The Chicks were already covering this on their 2016 tour when they teamed up with Beyoncé to perform it together on the 2016 CMA Awards.  It was one of the best moments of a surprisingly strong 50th anniversary show.  As a longtime fan who still isn’t ready to make nice, it was deliciously satisfying to see them break into that “Long Time Gone” bridge, looking the industry audience dead in the eyes as they eviscerated a crowd with plenty of money but not a bit of Cash. 

 

#38

Tights On My Boat

Gaslighter

2020

Written by Jack Antonoff, Martie Maguire, Natalie Maines, Julia Michaels, and Emily Strayer

Produced by The Chicks and Jack Antonoff

Speaking of eviscerating people, I suspect Natalie’s ex is still in the witness protection program because of “Tights On My Boat,” a ruthless, relentless, and deservedly vicious takedown of the man who did her wrong.  “I hope you die peacefully in your sleep…just kidding, I hope it hurts like you hurt me,” she seethes.  That’s just the opening line, and it’s all downhill from there.

 

#37

Don’t Waste Your Heart

Fly

1999

Written by Natalie Maines and Emily Strayer

Produced by Blake Chancey and Paul Worley

Maines demonstrates her songwriting chops on this collaboration with Strayer, which places the woman in the role of the vagabond who won’t settle down.  She tries her best to warn her doe-eyed suitor that chasing her heart is an exercise in futility, and he’s better off letting go of his dated assumptions that she needs a man to complete her:  “It’s plain to see you’d rescue me from my loneliness, so-called unhappiness.”  She’s happier without you, dude.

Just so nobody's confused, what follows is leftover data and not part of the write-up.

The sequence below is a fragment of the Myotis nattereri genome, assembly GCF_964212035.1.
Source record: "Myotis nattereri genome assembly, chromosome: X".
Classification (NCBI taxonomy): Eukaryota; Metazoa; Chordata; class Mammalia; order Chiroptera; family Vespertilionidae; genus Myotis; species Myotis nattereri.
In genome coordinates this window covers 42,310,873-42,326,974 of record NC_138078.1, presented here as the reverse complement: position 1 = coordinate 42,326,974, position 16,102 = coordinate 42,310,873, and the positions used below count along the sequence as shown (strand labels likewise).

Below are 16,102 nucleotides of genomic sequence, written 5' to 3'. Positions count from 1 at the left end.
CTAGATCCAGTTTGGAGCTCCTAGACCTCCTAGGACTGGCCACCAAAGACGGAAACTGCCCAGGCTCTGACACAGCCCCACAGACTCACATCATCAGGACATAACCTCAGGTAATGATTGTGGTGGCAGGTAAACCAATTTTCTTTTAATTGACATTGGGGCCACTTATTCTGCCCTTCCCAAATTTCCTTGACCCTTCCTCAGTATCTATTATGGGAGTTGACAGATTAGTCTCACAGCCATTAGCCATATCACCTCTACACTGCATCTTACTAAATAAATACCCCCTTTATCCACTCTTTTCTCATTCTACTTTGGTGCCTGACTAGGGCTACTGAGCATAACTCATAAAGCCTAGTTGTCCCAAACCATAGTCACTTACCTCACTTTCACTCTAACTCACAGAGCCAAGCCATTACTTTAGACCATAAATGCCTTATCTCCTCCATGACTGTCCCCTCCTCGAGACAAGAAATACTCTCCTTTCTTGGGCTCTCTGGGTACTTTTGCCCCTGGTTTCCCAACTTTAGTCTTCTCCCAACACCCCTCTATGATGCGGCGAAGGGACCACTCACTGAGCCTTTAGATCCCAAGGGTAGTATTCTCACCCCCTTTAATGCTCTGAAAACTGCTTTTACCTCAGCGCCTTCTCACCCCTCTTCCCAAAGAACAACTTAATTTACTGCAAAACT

#36

I Hope

Taking the Long Way

2006

Written by Martie Maguire, Natalie Maines, Kevin Moore, and Emily Strayer

Produced by Rick Rubin

I’ll always be partial to the Keb Mo’ version of “I Hope” that was released for charity during the aftermath of Hurricane Katrina, but the album version is lovely, too.   Their political material is more effective when it’s centered on wanting a better world for us all, which is the plaintive wish of this somewhat optimistic number.  As they remind us: “Our children are watching us. They put their trust in us. They’re gonna be like us.”  Time to break the cycle if we want better days ahead.

 

#35

White Trash Wedding

Home

2002

Written by Martie Maguire, Natalie Maines, and Emily Strayer